As part of our ongoing series of blog posts by tapestry weavers, we asked artist Miriam Vergara to walk us through their process of creating an autobiographical tapestry weaving with our Array wool. Below you can read about the piece they created, the story behind it, and their experience weaving it on a floor loom. Enjoy!
The piece I worked on was based on a sunset photo I took from a bay. The photo was taken in Bay Ridge, Brooklyn, New York—a place that I grew up around and one that has been such a constant part of my life. In all transparency, I was both excited and nervous to do this project. This was going to be my first floor loom tapestry and though new things can be scary, I’m always excited to break out of my comfort zone. I think the best thing you can do as a creative is to continue pushing yourself to experiment and explore. It’s moments like these where I discover a new technique, style, mode of expression or even realize older methods and practices that I miss and want to resurface.
In the past I’ve used frame looms but I’ve always been curious about the experience with a floor loom. I was hoping that this format would increase my speed of making tapestries because of the use of treadles and beater. My tools for this project were: a comb, scissors, boat shuttle + bobbin, plastic tapestry needle and my wooden tapestry bobbin. The colors that I chose for this project were: Indigo-1 to represent the water, Forest-2 for a color pop in the water, Marigold-2 to represent the sunset, Daffodil-3 to represent the brighter part of the sun, Black-4 to represent the shades of the water, and Black-5 to create a gradient combined with the previous color.
While I did use my shuttle and bobbin for some parts, the rest of the threads were wrapped in circles around my hand. This made it so that I could unravel at a slow place while keeping them from tangling up. It also allowed for an easy transition from between the warp threads.
Even though I had sketched a design and even warp-painted a template, I used my first inch to figure out how I was going to be successful. My imposter syndrome voice was saying “I’ve over-compromised. I have no idea how to create water. Why did I choose such a complicated project?” but I would assure myself back by saying “you got this Miri, you’ve made tapestries before. You literally work with textiles all the time, just trust yourself.” This is advice I would suggest for you as well. If you ever feel like your inner voices are bringing you down, have the willpower to speak up for yourself and you’ll see the rewards. Plus I had greater reasons for creating this tapestry piece.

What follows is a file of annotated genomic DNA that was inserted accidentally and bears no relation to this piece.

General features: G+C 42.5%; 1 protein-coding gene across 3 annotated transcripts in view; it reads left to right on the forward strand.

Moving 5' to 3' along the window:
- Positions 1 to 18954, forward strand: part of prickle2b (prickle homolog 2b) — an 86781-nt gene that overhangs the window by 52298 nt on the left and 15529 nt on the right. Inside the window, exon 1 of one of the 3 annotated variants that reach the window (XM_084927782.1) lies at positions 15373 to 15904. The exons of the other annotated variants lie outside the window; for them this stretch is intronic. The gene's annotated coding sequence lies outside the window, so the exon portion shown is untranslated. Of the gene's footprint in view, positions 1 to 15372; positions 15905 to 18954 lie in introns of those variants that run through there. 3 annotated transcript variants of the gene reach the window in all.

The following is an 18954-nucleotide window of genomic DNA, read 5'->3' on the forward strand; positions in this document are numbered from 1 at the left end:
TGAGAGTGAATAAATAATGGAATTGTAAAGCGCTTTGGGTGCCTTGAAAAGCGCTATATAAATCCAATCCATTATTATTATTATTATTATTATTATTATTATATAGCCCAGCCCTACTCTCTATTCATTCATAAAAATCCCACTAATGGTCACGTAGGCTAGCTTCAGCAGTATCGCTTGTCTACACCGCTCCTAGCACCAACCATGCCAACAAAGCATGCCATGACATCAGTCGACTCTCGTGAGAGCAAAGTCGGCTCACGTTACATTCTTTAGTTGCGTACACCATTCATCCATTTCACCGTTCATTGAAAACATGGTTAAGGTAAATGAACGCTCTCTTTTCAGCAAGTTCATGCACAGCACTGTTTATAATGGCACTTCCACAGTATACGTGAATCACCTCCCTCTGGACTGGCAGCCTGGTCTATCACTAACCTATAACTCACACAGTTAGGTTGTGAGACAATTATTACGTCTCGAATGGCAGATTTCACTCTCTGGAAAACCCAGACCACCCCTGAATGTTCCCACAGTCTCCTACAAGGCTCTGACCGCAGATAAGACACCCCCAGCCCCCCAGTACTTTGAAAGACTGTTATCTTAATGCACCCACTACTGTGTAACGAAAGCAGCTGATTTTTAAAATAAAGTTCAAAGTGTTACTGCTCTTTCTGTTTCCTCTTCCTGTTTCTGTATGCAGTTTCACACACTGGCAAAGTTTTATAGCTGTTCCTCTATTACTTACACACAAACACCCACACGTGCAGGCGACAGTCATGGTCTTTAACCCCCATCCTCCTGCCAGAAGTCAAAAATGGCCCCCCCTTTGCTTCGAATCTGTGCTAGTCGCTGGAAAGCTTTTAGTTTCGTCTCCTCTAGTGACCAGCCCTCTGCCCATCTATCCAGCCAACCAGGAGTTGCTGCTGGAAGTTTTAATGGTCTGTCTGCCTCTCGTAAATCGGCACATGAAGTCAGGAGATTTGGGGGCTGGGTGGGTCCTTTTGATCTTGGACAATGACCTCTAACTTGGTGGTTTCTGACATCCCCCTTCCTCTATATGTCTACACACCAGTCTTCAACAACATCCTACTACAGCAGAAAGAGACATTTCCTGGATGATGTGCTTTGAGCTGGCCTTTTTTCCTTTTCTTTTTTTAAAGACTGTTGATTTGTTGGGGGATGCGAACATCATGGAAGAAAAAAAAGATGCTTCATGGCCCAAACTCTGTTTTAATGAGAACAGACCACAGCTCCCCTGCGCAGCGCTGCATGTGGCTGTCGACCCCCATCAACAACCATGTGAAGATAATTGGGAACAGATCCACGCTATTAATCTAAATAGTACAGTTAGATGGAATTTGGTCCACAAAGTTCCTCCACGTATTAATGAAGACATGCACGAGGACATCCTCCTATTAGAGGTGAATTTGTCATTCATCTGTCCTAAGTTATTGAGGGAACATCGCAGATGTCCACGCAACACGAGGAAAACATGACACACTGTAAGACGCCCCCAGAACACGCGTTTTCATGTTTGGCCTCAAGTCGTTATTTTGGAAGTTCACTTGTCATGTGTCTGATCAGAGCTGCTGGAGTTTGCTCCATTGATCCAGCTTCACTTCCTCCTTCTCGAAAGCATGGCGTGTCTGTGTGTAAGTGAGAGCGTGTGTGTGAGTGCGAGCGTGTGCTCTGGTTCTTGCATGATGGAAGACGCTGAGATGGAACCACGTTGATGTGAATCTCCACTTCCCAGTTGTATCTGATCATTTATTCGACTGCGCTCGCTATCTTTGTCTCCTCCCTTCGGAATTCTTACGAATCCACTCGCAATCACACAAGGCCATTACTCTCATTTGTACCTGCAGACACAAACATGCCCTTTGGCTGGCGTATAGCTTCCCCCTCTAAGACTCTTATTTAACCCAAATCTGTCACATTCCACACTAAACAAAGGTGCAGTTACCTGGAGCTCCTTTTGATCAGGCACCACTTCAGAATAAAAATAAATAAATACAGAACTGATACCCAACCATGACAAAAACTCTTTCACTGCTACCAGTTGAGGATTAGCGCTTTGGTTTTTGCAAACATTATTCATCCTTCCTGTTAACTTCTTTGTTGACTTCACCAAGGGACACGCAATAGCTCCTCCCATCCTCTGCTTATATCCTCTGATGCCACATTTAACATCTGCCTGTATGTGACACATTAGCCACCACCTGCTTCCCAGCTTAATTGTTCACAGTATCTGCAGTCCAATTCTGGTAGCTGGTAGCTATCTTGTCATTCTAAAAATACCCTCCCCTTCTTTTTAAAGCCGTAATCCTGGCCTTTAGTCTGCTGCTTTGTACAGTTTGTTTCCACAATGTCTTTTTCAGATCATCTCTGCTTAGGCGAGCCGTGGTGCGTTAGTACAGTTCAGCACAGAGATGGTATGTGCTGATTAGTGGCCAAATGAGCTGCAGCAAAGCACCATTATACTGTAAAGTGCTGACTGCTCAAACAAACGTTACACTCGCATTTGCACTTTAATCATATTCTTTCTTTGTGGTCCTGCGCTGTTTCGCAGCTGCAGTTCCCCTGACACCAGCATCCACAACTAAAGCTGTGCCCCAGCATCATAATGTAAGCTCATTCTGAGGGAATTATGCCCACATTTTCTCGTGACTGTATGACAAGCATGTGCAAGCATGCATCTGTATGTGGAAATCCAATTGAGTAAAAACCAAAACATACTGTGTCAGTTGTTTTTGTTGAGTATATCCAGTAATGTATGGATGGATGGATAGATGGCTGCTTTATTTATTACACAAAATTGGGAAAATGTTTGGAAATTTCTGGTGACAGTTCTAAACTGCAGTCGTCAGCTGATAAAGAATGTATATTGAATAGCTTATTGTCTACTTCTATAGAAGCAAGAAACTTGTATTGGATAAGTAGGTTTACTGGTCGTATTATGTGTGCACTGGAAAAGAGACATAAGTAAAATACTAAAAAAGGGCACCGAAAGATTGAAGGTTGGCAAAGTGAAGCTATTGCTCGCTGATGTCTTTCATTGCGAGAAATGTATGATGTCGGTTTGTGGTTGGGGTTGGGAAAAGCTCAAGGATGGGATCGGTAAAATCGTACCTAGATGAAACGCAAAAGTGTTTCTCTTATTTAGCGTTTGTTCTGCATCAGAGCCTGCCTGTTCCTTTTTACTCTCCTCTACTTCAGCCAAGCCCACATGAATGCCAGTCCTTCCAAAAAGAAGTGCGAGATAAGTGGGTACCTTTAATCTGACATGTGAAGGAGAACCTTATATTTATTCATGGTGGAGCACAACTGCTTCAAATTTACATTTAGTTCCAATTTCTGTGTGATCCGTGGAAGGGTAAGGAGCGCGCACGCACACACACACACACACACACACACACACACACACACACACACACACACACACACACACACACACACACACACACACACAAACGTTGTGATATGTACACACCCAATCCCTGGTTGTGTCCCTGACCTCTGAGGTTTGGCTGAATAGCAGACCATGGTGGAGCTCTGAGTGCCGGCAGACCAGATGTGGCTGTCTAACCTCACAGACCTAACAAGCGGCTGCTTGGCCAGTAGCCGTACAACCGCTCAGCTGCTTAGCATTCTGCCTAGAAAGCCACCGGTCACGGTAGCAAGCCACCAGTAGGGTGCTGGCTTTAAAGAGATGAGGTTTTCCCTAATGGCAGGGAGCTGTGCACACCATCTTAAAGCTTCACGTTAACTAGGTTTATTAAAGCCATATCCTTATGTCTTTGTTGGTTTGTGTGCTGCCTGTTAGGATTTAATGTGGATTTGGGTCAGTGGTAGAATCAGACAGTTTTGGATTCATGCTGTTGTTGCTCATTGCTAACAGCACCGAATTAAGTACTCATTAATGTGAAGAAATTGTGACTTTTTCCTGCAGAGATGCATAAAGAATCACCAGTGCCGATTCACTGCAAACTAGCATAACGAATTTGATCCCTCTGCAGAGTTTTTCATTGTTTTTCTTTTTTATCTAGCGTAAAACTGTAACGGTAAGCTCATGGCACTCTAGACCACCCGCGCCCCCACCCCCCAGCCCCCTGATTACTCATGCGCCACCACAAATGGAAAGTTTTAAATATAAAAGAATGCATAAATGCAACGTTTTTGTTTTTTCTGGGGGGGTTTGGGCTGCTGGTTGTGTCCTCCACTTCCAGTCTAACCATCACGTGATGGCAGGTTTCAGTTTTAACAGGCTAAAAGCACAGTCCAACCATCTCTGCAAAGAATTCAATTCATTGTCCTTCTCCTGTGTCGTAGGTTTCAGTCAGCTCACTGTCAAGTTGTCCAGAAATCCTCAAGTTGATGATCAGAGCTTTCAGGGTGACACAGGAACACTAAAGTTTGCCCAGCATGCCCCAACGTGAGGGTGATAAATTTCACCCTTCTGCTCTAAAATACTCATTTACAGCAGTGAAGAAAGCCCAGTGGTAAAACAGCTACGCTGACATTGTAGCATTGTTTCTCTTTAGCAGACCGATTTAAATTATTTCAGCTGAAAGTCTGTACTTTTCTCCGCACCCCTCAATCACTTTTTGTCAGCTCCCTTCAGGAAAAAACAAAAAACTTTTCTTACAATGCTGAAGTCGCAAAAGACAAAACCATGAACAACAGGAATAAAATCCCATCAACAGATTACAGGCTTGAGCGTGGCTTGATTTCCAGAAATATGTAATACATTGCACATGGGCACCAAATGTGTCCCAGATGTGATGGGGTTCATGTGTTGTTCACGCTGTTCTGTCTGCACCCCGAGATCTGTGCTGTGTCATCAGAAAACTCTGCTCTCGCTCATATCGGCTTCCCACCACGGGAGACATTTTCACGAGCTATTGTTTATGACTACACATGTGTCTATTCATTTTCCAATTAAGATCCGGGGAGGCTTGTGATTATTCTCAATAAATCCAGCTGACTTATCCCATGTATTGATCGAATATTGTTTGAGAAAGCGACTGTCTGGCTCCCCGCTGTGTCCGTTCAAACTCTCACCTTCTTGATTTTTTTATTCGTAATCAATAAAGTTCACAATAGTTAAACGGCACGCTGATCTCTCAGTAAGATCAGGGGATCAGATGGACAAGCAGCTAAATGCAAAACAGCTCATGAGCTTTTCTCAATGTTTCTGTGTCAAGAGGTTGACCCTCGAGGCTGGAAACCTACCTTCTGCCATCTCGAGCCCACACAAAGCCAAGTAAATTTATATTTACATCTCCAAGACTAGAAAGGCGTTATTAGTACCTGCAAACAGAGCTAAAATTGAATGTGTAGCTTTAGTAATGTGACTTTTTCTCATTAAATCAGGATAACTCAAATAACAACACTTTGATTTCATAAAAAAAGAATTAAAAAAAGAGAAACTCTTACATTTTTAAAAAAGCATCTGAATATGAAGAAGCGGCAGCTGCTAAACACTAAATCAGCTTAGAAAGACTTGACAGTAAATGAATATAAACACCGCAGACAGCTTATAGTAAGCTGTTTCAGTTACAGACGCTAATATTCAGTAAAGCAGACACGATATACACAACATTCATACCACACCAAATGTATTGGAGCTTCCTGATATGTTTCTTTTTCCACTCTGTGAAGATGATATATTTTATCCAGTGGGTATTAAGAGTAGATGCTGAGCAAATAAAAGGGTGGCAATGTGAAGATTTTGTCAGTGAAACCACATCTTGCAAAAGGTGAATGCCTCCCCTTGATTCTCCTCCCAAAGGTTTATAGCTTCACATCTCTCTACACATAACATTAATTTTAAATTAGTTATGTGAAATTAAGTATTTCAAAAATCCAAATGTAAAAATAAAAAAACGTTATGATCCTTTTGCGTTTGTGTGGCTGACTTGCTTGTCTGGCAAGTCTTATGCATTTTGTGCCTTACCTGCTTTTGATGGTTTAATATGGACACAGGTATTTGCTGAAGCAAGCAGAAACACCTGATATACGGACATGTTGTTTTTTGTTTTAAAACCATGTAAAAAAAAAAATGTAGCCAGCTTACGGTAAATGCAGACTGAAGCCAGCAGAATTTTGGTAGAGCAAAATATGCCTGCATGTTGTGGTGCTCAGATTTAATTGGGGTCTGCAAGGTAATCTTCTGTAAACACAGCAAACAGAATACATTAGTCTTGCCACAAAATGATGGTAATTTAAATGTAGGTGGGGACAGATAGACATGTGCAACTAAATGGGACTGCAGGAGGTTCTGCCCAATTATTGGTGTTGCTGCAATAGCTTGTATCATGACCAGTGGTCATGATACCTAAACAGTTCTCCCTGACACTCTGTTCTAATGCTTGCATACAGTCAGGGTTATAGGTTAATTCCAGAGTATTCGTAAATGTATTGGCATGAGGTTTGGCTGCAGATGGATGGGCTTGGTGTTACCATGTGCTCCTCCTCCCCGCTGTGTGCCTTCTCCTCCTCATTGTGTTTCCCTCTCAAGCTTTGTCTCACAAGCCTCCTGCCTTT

Growing up, my cousins and I would walk from Sunset Park to Bay Ridge in order to go to the pier nearby. We’d spend hours walking along the bay, talking about life, school and staring at the sunset. As an adult, I decided to move to this area because I would be closer to those cousins and a pier that I grew up around. This past summer and fall I would walk to the pier and stay on the phone with a friend, talking about life and getting advice. I wanted to dedicate this piece to my cousins and friends that spent their time with me.
Ultimately, the tapestry was broken into two different styles: one that integrated the complex flow of water and the other that simplified the horizon. This decision was made in order to give the viewer a break from the complexity of the water. The biggest challenge for creating this tapestry was figuring out how to illustrate the movement of water. When you’re staring at a calm bay, there are ripples, movement, a floating feeling—I needed to figure out how I was going to show movement, how I was going to illustrate ripples, and how I was going to use colors like green and gray and still have it be read as water.
I experimented with integrating multiple threads of color in one weft, creating color blocks of one color versus making thin singular layers of multiple colors. The strategy I liked best was imagining the threads as water. When I started imagining the threads as water, I started to understand the necessity for the threads to overlap, the necessity for a thin longer green weft going to the left and a thin longer gray weft going to the right. Those thin lines of integration were creating small ripples made to mimic a calm bay. I also realized that the color blocks were becoming representations of the reflection of the sun water. They needed each other to create the whole pictorial image of a sunset cast across the water.
The last section was the skyline of Staten Island with the sunset. As I mentioned, I kept it simple to give the viewer a visual break. I worked on making small incremental alterations and emphasizing other hill sections in hopes that the Marigold-2 would contrast enough to show the minute changes. This method involved creating the skyline first then integrating the sun and sunset. It was different from my previous method of weaving line by line in the water section. Once I started integrating my sun and sunset, I made sure to create a round sun with some bits of sunset entering in. This is mostly when I started using the tapestry needle and comb, because I couldn’t use my beater to reach the lower part of the sun and sunset. I was happy with the results and to see that the contrast of the navy blue with the marigold was stark enough to emphasize the edge of the skyline.
Overall I enjoyed using the treadles and beater, but I missed the experience of grazing my hand past every warp thread (something I experienced more with frame loom weaving). But since I completed this project within three weeks, I would consider floor loom tapestry weaving a quicker process. I finalized the tapestry by braiding the top ends and fringing the bottoms. Here’s how it turned out!